It was all so predictable. I am not referring to the assasination of Benazir Bhutto, which is regrettable, but to the reaction of her death in the United States. Let us count the ways.

1. The presidential candidates engage in an unseemly contest of who knew Bhutto the best. Almost every candidate began his or her response to the Bhutto assasination with some variation of “I was just talking to Ms. Bhutto” last week or last month. Then they nominate Bhutto for sainthood.

A notable exception to this was John McCain. He was the only one to mention the fact that Ms. Bhutto returned to Pakistan on her own volition understanding the risk to her life. He also was the only one to defend Musharraf, correctly pointing out that Musharraf took over a failed state that was a result of corruption at the top. Bhutto’s husband and brother were at the head of the list of corrupt politicians. He also stated that while Musharraf takes a lot of heat for not routing Al Qaeda from Pakistan’s northwest territory, this has been a lawless land for the past one thousand years and not even Alexander the Great could conquer the region. McCain made it sound like a suicide mission. He also detailed the risk of nuclear weapons falling into the wrong hands and how important it is to the region to have a stable Pakistan. My hat is off to John McCain for having the guts to tell the truth while others stick to a tightly structured script.

2. The main stream media would immediately try to blame Musharraf. They even have Ms. Bhutto’s own words to support the claim. She sent an email to a friend of hers in the U.S. stating that Musharraf was to blame if anything happened to her since he did not ensure her safety. This sounds, at least to me, like someone playing politics. Certainly Ms. Bhutto understood that there were multiple assassination attempts against Musharraf’s life and that he is lucky to be alive today. If he could not ensure his own safety, how could he guarantee her safe passage in a de-stabilized country of 165 million where elements of the Taliban and Al Qaeda have infiltrated the infrastructure of the intelligence and military communities? Simply put, she had to know the danger she was facing in Pakistan. To her credit, she went back anyway. Predictably, the main stream press has not seen fit to have this discussion.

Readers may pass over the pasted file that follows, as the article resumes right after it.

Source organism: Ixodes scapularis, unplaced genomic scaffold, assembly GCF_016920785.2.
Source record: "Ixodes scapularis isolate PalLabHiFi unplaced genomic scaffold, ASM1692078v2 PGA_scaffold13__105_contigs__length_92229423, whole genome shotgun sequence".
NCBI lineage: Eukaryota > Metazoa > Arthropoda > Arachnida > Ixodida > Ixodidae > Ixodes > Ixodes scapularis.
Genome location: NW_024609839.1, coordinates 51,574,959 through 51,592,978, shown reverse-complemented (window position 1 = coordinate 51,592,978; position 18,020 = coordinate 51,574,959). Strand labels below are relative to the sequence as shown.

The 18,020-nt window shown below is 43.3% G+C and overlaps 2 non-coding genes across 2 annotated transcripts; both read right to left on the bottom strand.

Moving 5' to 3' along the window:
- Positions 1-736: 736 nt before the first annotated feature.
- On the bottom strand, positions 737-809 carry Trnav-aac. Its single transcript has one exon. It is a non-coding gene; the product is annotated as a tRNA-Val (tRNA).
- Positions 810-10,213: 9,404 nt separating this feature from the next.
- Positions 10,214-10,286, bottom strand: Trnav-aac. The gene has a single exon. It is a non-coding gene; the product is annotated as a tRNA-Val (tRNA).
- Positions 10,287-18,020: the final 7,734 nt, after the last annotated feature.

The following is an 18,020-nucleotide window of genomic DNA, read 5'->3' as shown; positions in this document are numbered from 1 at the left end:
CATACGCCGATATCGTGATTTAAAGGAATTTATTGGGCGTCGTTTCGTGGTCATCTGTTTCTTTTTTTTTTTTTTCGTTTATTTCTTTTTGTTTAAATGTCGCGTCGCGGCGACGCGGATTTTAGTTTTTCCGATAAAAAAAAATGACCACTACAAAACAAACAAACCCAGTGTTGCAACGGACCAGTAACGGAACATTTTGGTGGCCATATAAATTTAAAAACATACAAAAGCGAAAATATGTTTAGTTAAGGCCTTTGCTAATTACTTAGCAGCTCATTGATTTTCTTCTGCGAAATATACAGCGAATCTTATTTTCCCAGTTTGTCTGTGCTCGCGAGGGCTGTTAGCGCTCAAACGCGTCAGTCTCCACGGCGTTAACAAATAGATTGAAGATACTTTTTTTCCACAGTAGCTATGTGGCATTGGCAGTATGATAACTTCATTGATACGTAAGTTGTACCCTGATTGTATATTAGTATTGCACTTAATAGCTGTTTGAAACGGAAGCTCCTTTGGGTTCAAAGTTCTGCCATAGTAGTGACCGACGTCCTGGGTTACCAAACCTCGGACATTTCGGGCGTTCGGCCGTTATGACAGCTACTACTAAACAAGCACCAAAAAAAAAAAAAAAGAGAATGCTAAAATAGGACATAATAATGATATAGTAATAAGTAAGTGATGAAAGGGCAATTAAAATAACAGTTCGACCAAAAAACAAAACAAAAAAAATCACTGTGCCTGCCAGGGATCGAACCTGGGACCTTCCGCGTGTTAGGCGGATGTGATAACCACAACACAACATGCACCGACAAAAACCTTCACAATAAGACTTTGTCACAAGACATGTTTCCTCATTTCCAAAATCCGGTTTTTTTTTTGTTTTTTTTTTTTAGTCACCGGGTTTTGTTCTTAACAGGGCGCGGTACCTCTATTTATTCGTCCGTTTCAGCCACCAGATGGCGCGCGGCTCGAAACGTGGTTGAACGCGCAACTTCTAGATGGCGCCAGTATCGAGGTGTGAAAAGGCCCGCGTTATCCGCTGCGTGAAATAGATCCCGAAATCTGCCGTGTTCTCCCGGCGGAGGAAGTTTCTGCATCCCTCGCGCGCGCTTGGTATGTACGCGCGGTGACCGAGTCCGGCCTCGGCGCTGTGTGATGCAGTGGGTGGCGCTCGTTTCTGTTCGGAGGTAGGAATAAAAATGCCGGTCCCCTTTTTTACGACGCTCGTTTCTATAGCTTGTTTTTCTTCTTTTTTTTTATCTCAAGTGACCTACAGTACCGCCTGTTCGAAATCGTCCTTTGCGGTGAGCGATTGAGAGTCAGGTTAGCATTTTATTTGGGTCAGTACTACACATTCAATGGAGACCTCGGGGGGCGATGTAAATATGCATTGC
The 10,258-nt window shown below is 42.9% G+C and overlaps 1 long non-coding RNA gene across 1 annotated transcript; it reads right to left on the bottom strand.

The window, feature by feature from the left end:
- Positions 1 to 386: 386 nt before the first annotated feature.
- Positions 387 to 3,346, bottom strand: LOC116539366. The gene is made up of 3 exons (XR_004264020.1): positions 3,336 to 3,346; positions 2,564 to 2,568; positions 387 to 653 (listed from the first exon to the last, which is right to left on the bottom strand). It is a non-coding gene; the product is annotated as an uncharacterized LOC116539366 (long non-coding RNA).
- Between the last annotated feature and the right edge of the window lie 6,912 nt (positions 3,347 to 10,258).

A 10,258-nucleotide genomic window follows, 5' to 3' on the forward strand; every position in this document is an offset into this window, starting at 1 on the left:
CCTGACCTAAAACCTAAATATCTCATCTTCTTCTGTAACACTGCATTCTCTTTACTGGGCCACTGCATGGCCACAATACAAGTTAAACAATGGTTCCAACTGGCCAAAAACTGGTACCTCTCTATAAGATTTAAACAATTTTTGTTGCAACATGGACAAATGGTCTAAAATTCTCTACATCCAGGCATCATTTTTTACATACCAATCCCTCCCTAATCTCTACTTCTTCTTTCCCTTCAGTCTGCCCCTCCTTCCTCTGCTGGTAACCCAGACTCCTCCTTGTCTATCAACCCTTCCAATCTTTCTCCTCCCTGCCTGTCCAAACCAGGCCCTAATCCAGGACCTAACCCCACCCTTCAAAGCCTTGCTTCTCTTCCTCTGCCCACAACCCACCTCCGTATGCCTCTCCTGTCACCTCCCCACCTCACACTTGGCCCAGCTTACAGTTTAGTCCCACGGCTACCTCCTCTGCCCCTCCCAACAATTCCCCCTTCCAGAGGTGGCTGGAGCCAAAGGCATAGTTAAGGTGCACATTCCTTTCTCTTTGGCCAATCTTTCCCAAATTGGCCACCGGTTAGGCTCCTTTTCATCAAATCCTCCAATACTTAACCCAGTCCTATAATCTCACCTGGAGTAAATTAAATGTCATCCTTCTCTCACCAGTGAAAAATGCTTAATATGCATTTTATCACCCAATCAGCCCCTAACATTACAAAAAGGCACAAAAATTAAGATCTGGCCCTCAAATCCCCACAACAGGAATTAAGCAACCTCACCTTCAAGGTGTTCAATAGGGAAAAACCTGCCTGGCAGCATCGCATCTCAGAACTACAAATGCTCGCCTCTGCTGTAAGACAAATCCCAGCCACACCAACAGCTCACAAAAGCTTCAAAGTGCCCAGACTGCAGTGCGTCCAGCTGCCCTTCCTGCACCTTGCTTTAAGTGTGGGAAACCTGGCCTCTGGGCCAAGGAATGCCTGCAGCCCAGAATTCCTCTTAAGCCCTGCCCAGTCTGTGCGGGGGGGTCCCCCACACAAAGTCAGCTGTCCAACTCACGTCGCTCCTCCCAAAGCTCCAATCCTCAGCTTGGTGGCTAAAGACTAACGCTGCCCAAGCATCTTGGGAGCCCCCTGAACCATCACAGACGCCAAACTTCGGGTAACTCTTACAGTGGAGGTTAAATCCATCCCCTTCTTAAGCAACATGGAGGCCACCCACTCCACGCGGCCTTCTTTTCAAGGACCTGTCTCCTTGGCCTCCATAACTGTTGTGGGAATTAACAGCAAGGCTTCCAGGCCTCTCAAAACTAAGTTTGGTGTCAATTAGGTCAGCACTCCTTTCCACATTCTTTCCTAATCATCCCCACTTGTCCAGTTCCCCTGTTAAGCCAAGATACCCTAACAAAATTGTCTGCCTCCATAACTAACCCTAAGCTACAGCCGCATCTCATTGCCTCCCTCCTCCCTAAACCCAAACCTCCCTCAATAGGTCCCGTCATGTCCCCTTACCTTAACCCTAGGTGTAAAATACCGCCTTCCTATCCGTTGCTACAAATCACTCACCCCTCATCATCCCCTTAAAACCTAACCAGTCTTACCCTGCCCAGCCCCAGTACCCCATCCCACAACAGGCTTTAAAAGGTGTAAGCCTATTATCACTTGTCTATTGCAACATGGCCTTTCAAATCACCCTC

3. The left wing loonies will blame the Bush administration for the assassination. Naturally, this has to be President Bush’s fault especially if your name is Keith Olbermann. Clearly, George W. Bush through his minion, Condi Rice forced Ms. Bhutto to run for office in Pakistan. The next part of the left wing story will be that the Bush team somehow blackmailed her and then contracted with Al Qaeda to have her killed. Some noted figure on the left will state that theory. Sadly, it will be believed by many.

Benazir Bhutto was a politician. Was she better than most? Maybe, maybe not. Was she a saint? Definitely not. She was a politician and people in her line of work are opportunists by nature. I suspect that she was no different. On the whole, Bhutto would most likely have been a positive presence in Pakistan especially if she could have found a way to really work with Musharraf. Democracy is a worthy goal in any country. However, the transition to a democracy for a country in that region is fraught with risks and unanticipated danger. I am certain that Ms. Bhutto understood the risks involved in her quest. Sadly, we will never know what would have happened had she lived. I suspect, like all other politicians, she would have experienced both highs and lows that are a normal part of a politician’s career.


Bhutto’s 19 year old son has been named the head of his mother’s party because Bhutto’s husband has some issues with corruption. The kid starts his career in politics by announcing that he will continue his studies at Oxford for the forseeable future. Smart move, kid. You might have a future.